John Aylward is a composer, performer and writer who lives in Cambridge, MA.

Erika Riddington – Stone Cold December


“Each year as December approaches,
And Earth turns gray, stone cold,
Summer green lush is faded
And russet–brown overtakes gold,
I’m not perplexed or longing
for that chroma, or sweet fruit that has been,
But I do still revel in the fresh and beauteous.
I do not wish to give up
the lavish gathering in.”

I live for a good walk.
As stone cold December approaches,
Thanksgiving weekend with family is particularly special.


I go with delight at being together with the beloved people I rarely see.
I go to thoroughly enjoy simply breathing the fresh air and moving through space.

Farm in Amherst, MA.


I also go with a an eye for treasures to bring the freshness of outside in for the winter.

Gems stand out…

The treasures found? An abandoned wasp’s nest for the classroom, some bright winterberry from the marshy farm’s edge, emerald moss for an advent garden, fragrant boughs of balsam for the holiday house, a bird’s feather for no purpose at all.

These artifacts find a place in our home and become part of our celebrations.

Through our sometimes too hurried and harried daily existence, the fresh pieces from the natural world are reminders of a flow beyond and help keep us connected to the larger Life.

Erika Riddington is a relatively new middle school science teacher, (former landscape architect), currently raising a family with her husband in Arlington, Massachusetts.


Todd Maul – Pairing Holiday Tunes and Cocktails

So, It’s the holiday season. For many its holiday party time and the cheer flows and the music plays. I figure I would give you a bit of help in the holiday music and drink category. For me being born in the late 60’s my Mom and Dad listened to a great deal of early 60’s music especially around the holidays.  Several such records / discs that hold a special place in my heart are:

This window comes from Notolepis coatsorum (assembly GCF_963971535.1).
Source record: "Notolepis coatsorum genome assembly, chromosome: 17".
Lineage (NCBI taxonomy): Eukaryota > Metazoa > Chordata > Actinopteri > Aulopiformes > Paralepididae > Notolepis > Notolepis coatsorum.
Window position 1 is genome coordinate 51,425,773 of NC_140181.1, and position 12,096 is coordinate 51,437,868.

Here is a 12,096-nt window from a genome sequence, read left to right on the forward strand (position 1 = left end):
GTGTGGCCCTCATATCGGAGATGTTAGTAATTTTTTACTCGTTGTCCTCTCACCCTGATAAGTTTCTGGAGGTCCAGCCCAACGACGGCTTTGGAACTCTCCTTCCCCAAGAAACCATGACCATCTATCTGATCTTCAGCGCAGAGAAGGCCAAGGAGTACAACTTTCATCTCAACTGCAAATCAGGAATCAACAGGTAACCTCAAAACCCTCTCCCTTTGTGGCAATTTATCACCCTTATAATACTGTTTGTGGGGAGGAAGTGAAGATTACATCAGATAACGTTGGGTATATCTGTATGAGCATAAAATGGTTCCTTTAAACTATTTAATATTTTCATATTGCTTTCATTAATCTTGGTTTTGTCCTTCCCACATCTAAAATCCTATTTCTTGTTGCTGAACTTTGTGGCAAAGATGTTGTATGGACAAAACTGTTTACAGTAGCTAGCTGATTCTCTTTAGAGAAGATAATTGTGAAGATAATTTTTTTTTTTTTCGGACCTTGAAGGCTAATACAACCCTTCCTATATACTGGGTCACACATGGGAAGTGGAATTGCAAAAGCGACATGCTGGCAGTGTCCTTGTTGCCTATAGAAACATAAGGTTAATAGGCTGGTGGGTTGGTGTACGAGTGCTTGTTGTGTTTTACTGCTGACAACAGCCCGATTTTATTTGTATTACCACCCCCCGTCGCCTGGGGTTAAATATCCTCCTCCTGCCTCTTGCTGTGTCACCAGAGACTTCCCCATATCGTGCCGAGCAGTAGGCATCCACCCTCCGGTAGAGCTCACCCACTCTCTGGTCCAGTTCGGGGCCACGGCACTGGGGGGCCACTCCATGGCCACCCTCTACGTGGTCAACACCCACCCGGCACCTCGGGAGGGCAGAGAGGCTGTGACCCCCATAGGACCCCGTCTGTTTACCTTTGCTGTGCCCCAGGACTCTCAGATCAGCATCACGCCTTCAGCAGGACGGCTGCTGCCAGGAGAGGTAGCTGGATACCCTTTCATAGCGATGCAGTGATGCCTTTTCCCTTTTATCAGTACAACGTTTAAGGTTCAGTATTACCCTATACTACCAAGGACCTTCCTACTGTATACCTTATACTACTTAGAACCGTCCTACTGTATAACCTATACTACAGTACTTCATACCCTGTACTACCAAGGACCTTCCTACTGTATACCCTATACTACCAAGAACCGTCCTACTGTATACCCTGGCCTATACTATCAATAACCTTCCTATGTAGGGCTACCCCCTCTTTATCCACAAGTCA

1. Ray Conniff’s “We Wish You A Merry Christmas”

To me this is perfectly paired with an aged rum. In particular I would suggest: El Dorado 12. Demerara rum that ages beautifully. The smoothness of the rum with go magnificently with the camp of the music. I would suggest listening and drinking this in a smoking jacket by the fire.

2. My next music selection is Robert Goulet’s “Wonderful World of Christmas”


To me this is perfectly paired with a bone dry Beefeater Martini. Preferably stirred and served in a chilled martini glass.  I would suggest the drink be made 16 to one with dry vermouth and a dash of orange bitters. The most important part is that the lemon twist is misted across the the top of the drink. You want to hold your channel knife at a 45% angle and aim the opening of the knife toward the surface of the beverage – to the point that you can see the top of the drink actually move.

I suggest you drink this wearing a madman suit smoking a pipe after building a snowman.

3. Lastly I would suggest Burl Ives “the Christmas Collections”


To me this is best paired with eggnog.  Homemade eggnog made with both rum and cognac. I recommend that you whip both the egg whites and the egg yokes. You want to make sure the cinnamon content is in balance so that the cream and the dryness of the spice work in tandem.

I would suggest drinking this while watching Rudolph, the Red-Nosed Reindeer in Black and white, while wearing a black turtleneck.


Todd Maul is Co-Founder of Cafe ArtScience in Cambridge, MA and an amazing mixologist who has revolutionized the way we see cocktails.

Donna L. Gassie – Garden: Art & Life

Flowers. I love flowers.  The colors. The shapes.  The fragrances.  The shear variety.  And this from a city girl growing up in apartments.  I never experienced many fresh flowers or gardens when I was a kid.  They were exotic and something that occasionally showed up for special occasions.


I’m a photographer.  And at some point in my adult life, I became acquainted with these flowers and I could not stop taking photographs of them.  I believe it was after my mother retired at a place at the lake….she cleared out large parcels of the yard and planted flowers.  Bulbs, beginner plants, cuttings….a big mix of types and species.  And it was lovely. It was in progress and changing monthly, looking different every visit. And my mother was lost in the work of her garden, happy in her floral explorations.